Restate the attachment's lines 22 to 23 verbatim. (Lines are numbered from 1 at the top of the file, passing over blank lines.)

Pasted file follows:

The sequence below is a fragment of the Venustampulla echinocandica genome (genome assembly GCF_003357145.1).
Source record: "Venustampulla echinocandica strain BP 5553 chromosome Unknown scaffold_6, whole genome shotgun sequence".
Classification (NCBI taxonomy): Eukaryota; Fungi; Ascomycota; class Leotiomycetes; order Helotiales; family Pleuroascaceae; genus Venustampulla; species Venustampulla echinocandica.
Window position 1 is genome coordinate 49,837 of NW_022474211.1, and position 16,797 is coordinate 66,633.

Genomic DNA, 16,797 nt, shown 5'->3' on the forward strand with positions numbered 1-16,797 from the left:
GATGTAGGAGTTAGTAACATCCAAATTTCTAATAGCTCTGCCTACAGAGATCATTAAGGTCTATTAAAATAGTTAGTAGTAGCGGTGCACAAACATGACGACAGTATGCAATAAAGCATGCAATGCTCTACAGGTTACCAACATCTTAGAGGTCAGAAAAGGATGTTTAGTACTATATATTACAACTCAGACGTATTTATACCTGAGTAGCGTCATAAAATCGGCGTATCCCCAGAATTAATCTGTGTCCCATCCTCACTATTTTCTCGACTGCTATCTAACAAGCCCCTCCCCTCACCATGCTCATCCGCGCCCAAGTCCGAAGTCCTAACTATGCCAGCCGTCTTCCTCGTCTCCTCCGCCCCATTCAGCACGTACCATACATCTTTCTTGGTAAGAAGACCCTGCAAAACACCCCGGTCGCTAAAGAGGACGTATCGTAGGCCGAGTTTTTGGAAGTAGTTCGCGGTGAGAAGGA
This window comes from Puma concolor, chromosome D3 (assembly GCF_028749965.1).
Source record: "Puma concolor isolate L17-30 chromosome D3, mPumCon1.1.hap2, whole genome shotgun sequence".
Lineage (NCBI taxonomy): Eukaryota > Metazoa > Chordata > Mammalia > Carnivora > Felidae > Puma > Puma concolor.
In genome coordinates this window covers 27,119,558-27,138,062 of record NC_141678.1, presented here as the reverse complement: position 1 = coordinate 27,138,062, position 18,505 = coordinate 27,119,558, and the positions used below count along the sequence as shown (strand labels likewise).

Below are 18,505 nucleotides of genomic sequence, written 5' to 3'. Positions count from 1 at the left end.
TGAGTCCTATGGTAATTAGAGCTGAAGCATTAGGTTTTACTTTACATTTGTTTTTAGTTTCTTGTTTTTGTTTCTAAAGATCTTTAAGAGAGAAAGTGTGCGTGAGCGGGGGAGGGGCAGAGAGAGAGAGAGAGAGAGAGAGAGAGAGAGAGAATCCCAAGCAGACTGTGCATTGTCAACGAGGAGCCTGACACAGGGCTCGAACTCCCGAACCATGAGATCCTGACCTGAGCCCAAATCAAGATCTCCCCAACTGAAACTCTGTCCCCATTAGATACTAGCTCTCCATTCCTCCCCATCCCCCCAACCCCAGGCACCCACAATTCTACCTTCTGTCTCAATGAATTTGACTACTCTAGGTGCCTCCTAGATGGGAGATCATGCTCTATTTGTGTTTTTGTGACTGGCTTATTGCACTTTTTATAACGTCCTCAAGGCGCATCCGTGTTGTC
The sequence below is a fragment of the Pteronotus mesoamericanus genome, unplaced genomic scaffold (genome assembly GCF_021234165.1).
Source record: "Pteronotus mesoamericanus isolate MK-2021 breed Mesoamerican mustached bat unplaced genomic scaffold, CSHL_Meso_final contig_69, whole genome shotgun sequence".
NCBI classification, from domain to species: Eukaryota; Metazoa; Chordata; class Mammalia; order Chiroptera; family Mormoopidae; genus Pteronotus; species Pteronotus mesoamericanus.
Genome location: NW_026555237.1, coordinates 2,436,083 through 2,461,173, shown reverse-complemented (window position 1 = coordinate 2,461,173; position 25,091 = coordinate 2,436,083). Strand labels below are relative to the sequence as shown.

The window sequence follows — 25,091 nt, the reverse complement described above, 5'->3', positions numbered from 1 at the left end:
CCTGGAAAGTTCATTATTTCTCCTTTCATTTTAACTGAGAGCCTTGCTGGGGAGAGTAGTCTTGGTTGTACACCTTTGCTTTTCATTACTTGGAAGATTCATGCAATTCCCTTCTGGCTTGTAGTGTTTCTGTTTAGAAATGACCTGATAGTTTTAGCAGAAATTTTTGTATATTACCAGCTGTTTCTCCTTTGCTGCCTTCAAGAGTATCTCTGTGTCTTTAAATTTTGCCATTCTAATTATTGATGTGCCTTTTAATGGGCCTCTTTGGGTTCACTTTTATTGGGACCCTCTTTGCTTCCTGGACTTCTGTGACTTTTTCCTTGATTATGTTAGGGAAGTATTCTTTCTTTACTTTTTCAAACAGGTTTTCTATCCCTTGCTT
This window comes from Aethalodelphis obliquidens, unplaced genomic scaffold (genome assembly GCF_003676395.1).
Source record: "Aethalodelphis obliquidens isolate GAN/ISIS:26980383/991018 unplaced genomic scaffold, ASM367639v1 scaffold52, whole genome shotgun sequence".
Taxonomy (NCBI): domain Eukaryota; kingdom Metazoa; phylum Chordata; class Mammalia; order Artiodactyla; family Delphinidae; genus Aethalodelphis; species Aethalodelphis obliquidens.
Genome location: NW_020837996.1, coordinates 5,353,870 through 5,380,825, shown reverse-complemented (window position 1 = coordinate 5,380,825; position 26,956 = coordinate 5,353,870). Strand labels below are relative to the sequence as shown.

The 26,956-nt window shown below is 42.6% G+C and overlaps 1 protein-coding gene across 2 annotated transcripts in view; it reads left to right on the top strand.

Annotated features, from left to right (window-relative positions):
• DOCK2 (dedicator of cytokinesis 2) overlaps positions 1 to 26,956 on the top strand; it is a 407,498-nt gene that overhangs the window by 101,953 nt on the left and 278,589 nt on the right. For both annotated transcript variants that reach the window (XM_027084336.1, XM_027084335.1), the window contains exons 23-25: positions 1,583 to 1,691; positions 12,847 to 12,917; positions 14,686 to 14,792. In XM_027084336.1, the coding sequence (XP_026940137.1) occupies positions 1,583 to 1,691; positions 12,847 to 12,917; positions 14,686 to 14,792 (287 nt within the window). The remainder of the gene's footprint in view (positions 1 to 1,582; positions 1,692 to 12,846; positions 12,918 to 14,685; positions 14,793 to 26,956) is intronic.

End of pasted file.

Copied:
Genome location: NW_020837996.1, coordinates 5,353,870 through 5,380,825, shown reverse-complemented (window position 1 = coordinate 5,380,825; position 26,956 = coordinate 5,353,870). Strand labels below are relative to the sequence as shown.

The 26,956-nt window shown below is 42.6% G+C and overlaps 1 protein-coding gene across 2 annotated transcripts in view; it reads left to right on the top strand.